• Check and replace damaged parts in your fuel system.
  • Change the oxygen sensor if it is no longer functioning.
  • Check if the fuel pump is not damaged. If you must replace it, do so. In the fuel system, the fuel pump supplies fuel to the engine. But if the fuel pump is not functioning as it should, it can lead to different issues, like the Fuel System Monitor Not being Ready.
  • Ensure your gas cap is in good condition and not loose. Otherwise, you may need to replace it.
  • Clean the fuel injections thoroughly. Check for any blockage, and if it is necessary to change them, do so. 

How to Find out if On Board Diagnostics (OBD) system is ready for Check

You can see for yourself if your car’s OBD system is ready for an emissions check. While some automakers show you the procedure to get this done, you may not be lucky with others. But the process is straightforward if you don’t have a manual, but it doesn’t work for all vehicle models.

Here are maker-specific emissions check procedures for a few car models and makes.

If you own a Honda or Acura model, follow this emission inspection method:

  • Turn on the ignition
  • Allow it for 20 seconds (don’t start the engine)
  • Wait for the check engine light to come up
  • If the check engine light (CEL) blinks five times, then the fuel system monitor (FSM) isn’t ready. If the light goes off, then the system is ready

The fuel system monitor emission checks for Dodge, Chrysler, and Jeep models require the following steps:

  • Switch on the ignition without starting the engine
  • Allow the check engine light to come on after a few seconds, 15 to be exact.
  •  Does the check engine light blink 10 times and then remain on the solid? Your fuel system monitor isn’t ready.
  • If the light doesn’t blink but yet remains on the solid, then your fuel system monitors are ready for emissions inspection.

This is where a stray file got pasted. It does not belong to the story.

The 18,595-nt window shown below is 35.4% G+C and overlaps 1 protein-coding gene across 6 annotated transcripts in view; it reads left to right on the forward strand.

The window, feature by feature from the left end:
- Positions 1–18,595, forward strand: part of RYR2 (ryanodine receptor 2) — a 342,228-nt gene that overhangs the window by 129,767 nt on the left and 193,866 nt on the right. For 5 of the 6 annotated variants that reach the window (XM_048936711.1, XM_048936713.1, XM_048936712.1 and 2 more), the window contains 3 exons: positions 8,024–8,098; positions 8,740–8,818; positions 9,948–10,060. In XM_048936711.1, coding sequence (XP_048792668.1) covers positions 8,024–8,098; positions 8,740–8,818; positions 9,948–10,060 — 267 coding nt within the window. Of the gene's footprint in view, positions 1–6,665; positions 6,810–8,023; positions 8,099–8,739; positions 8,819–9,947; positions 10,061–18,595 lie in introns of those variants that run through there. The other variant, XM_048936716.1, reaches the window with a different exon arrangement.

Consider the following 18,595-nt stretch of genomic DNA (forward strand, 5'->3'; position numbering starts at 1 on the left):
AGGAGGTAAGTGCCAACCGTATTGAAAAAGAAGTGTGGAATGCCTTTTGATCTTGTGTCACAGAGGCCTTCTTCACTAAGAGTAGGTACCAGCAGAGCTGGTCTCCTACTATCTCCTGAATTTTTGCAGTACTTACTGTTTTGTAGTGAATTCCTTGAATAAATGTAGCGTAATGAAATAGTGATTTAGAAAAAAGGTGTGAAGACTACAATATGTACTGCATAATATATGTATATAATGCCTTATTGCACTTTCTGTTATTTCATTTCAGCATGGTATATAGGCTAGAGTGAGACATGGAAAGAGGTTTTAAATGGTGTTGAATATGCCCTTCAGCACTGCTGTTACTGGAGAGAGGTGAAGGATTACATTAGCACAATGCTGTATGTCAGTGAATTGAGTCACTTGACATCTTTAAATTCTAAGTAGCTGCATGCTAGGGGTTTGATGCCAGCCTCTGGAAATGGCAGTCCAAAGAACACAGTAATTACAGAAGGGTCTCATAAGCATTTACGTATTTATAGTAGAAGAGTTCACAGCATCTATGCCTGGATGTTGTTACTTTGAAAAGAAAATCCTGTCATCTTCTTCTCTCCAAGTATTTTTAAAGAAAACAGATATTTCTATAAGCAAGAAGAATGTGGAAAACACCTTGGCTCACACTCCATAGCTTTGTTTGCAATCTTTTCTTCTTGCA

For owners of Mercury, Lincoln, and Ford, use this technique:

  • Insert your ignition key into the car
  • Switch your car ignition to the “ON” position
  • Allow it to stay for at least 15 seconds (do not start the engine)
  • The fuel system monitor (FSM) is not ready if the CEL flashes eight times.
  • The monitor is ready if the CEL stays on solid

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Final Thoughts 

The Fuel System Monitor Not Ready means that your car cannot carry out the emission system tests for some reason. And when your vehicle is not ready for an emission check, you may be in for a fix. You may want to ask if you can pass a smog check if my fuel system monitor is incomplete. Depending on your car’s make and model, you may fail an emission test if your fuel system monitor is not ready.

Until you get your monitor ready and clear other DTCs, you will not pass a smog test. So, for the smooth running of your car, follow the suggestions in this article or take your car to a competent mechanic for proper diagnosis and repair.

  • James Smith

    I'm James Smith, a car enthusiast and a content writer for Daily Car Tips. I have a passion for all things cars, from classic muscle cars to the latest electric vehicles. When I'm not writing about cars, you can usually find me tinkering with my car or checking out the latest automotive trends.